Servant leaders not only have a personal obligation to serve the community and give back, but they also have a responsibility to encourage this type of activity and help followers realize the significance of giving back and what it means for the company, the community, and the individuals they support (Carroll & Patterson, 2017). Through his leadership, Gandhi inspired the Indian community to be more selfless. He was keen on giving to the poor, serving the community, and making the country a better place to live. He was also able to lead nonaggressive revolutions in the country. The Indian culture believes in giving to the poor and helping them attain better living standards (Kumar, 2018). The Gita tradition requires Indian leaders to be humanistic. This means they should not have any personal gain but should lead with high personal concern for their subordinates and subjects. The leaders need to be friendly, compassionate, forgiving, and egoistic in balancing pain and pleasure (Nayak, 2018). The arthasastra also requires that the Indian king consider the welfare and happiness of their followers.

Principles of Servant Leadership in Islam Religion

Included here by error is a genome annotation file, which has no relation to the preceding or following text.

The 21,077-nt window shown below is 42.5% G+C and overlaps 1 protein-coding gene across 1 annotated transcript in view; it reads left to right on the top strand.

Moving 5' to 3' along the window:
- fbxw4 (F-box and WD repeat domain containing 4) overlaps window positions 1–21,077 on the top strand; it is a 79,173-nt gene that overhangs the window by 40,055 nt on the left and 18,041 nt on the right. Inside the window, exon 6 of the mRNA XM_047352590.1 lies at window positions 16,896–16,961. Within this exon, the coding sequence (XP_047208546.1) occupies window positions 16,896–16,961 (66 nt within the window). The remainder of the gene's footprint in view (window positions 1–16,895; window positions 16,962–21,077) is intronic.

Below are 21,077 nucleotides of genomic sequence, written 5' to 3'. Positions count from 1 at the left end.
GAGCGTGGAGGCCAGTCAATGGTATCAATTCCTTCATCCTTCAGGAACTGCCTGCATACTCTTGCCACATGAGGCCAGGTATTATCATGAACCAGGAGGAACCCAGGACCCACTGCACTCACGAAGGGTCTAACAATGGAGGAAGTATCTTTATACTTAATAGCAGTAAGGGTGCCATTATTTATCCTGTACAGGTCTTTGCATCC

According to the teachings of the prophet Mohammad, leaders should emphasize the importance of dedication and honesty of leaders in serving their followers (Abdallah et al., 2019). In Islam, servant leadership is expressed through disinterest and selfless concerns. In religion, people are urged to be selfless, help the needy, and share what they have with those who do not have anything. The Quran asks people to give preference to others over themselves even though they are in need themselves (Sulaeman, 2020). Another essential principle of servant leadership demonstrated by the Islamic religion is emotional healing. Servant leaders need to demonstrate leadership that should be concerned with the emotional well-being of the servants. The servant leadership theory indicates that leaders should be concerned with the emotional well-being of their servants. The teachings of the Quran and the lifestyle of Prophet Muhammad guide the people’s actions (Kasuma et al., 2019). Religion guides people toward emotional healing among the people. God is the healer, and therefore, there is a significant relationship between servant leadership and Islamic teachings. Stewardship is also a principle highly promoted in the Islamic religion. Stewardship is the act of leaders extending a decisive hand to the community and society (Sulaeman, 2020). Within the Islamic religion, the community has a critical role the religion. These roles can be assessed by comparing donations and rituals such as Zakat.